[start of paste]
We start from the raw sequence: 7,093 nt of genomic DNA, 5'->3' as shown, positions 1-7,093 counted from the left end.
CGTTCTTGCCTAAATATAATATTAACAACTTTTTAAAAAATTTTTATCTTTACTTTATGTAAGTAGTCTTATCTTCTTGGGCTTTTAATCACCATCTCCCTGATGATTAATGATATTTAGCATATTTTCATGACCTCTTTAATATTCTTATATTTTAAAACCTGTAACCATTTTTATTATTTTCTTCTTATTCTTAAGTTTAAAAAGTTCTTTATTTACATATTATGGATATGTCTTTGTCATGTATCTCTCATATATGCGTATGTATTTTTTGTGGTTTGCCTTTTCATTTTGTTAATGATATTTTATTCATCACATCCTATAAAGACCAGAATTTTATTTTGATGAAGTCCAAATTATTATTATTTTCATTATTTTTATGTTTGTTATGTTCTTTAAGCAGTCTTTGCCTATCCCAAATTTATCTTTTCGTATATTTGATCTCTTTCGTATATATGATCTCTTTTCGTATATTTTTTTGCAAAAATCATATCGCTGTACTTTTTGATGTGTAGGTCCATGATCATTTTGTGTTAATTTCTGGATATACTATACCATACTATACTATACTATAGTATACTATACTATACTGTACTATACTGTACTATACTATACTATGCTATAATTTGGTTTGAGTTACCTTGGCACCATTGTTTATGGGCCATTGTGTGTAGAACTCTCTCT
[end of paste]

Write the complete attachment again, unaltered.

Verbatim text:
We start from the raw sequence: 7,093 nt of genomic DNA, 5'->3' as shown, positions 1-7,093 counted from the left end.
CGTTCTTGCCTAAATATAATATTAACAACTTTTTAAAAAATTTTTATCTTTACTTTATGTAAGTAGTCTTATCTTCTTGGGCTTTTAATCACCATCTCCCTGATGATTAATGATATTTAGCATATTTTCATGACCTCTTTAATATTCTTATATTTTAAAACCTGTAACCATTTTTATTATTTTCTTCTTATTCTTAAGTTTAAAAAGTTCTTTATTTACATATTATGGATATGTCTTTGTCATGTATCTCTCATATATGCGTATGTATTTTTTGTGGTTTGCCTTTTCATTTTGTTAATGATATTTTATTCATCACATCCTATAAAGACCAGAATTTTATTTTGATGAAGTCCAAATTATTATTATTTTCATTATTTTTATGTTTGTTATGTTCTTTAAGCAGTCTTTGCCTATCCCAAATTTATCTTTTCGTATATTTGATCTCTTTCGTATATATGATCTCTTTTCGTATATTTTTTTGCAAAAATCATATCGCTGTACTTTTTGATGTGTAGGTCCATGATCATTTTGTGTTAATTTCTGGATATACTATACCATACTATACTATACTATAGTATACTATACTATACTGTACTATACTGTACTATACTATACTATGCTATAATTTGGTTTGAGTTACCTTGGCACCATTGTTTATGGGCCATTGTGTGTAGAACTCTCTCT